How To Deal With A Talent Shortage

Filling open positions during a talent shortage is a trying experience, one made more difficult by the fact that it’s difficult to predict when a shortage will hit. According to a recent survey by ManpowerGroup, employers saw hiring difficulties rise at the beginning of the Great Recession, fall in subsequent years, and rise to near-Recession levels in 2016. A 2018 Hays survey found that 75 percent of employers are experiencing skills shortages despite half attempting to increase headcount.

talent shortage

Both surveys detail troubling trends, yet each relies on the perceptions of employers for their findings. In other words, just because employers don’t see talent, doesn’t mean it isn’t there. By changing how they approach their search, expanding the places they look, and reevaluating the benefits they offer, employers can find and attract skilled employees while others waste time complaining about their lack of options.

Here’s how to deal with a talent shortage—hopefully before you find yourself suffering one.

Reconsider The Job Requirements

Today’s job postings feature miles of required and preferred capabilities few jobseekers can reasonably be expected to match. These skill lists discourage promising candidates who believe they can’t meet the job description’s demands. Worse, many hiring managers create these lists like spoiled kids at Christmas who won’t be satisfied unless they get everything they want.

Instead, pare down your post to the essentials. Your new office administrator should definitely have knowledge about date management procedures, but does she really need 15 years of experience with your specific accounting software? If she’s succeeded in the field so far, she’ll have the know-how to learn the software.

Invest In Training

You may be missing the best employees because they lack some of the hard skills you’re looking for. Hard skills are important, but fortunately, they can be taught. If you spend time and resources devising creative and thorough training programs, you can expand your applicant pool by filling it with people who have the soft skills and positive character traits you value. It’s true that onboarding may take a little longer, but through the right training strategy, you’ll ensure your staff’s skills match your company’s needs.

Be Creative With Benefits

According to the same Hays survey, the second most common way employers attract talent is through competitive salary packages. All companies want to save on costs, but you can’t get something for nothing, and you’ll need to entice top talent with top benefits.

If you can’t boost salary, find creative ways to offer meaningful perks and extras. Encourage work-life balance by offering summer Fridays, flex time, or routine opportunities to work remote. Develop partnerships with local businesses so your employees can reap rewards like gym memberships or workday dog walks. Or establish family-friendly programs such as generous parental leave or company-wide retreats.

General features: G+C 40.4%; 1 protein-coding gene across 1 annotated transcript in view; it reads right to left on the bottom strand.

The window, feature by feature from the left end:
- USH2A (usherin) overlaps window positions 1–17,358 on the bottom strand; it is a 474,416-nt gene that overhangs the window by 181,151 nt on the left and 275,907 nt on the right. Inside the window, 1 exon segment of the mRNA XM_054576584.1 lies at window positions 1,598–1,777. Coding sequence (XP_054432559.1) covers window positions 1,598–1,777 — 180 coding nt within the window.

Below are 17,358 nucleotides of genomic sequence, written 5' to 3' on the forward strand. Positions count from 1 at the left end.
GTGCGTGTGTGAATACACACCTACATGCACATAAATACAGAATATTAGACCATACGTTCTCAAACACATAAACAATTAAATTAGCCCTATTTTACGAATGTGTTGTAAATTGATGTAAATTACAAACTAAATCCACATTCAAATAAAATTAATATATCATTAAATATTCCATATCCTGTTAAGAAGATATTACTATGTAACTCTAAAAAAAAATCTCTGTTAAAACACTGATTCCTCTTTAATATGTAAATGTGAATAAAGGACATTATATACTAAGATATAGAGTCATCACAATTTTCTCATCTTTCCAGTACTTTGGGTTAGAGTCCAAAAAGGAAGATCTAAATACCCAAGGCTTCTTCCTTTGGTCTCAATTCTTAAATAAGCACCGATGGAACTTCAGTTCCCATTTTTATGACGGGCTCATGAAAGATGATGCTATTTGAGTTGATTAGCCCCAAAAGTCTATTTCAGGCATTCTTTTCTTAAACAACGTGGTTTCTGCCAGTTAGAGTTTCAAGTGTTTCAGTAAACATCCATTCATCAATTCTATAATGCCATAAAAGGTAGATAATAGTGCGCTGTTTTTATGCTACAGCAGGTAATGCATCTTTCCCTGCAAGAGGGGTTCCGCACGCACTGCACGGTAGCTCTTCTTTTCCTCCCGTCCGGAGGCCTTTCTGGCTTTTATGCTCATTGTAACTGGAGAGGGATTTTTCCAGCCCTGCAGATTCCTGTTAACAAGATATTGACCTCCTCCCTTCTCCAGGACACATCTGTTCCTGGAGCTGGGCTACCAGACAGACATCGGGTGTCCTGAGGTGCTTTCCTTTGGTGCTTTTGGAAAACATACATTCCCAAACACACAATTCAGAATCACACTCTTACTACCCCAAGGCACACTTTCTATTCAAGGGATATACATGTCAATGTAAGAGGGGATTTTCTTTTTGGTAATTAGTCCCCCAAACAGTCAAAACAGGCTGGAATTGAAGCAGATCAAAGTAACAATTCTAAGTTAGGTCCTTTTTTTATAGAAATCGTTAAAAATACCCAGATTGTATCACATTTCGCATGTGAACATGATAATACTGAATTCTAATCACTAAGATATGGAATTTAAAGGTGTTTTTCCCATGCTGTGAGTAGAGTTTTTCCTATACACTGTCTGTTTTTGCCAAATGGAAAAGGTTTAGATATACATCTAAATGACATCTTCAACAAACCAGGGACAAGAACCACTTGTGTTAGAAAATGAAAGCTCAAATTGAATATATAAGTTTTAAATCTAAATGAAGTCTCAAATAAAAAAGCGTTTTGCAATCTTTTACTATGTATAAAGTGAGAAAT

Build Robust Ttalent Networks

Don’t wait for job seekers to find you; discover ways to connect with them before their job hunt even begins. Some ideas to get you started:

  • Offer internship programs where students can learn meaningful skills and build connections.
  • Partner with a college’s career services center or a state-affiliated employment agency and have a presence at their job fairs.
  • Teach skills through community and continuing education programs. This way, people interested in your field will naturally think of your organization when they start their job search.
  • Set up a referral program. Let your employees and clients bring you hardworking, like-minded individuals.

The more you think beyond traditional networking methods, the larger your applicant pool becomes.

Promote From Within

You already have talented people at your disposal. Utilize them, and promote gifted team members into higher positions. These employees already know the company, fit the culture, and can learn the skills necessary to succeed in their new role. Promoting from within is a huge morale booster, and your staff will recognize the organization as a place they can grow and develop professionally.

You may believe you’re suffering from a talent deficit, but chances are, your perfect fit is out there. The trick is recognizing who and where the ideal candidates are before anyone else does. Using these methods, you better your chances of finding top talent or, better yet, having top talent come to you. Stop complaining about a talent shortage, go out there, and find it.

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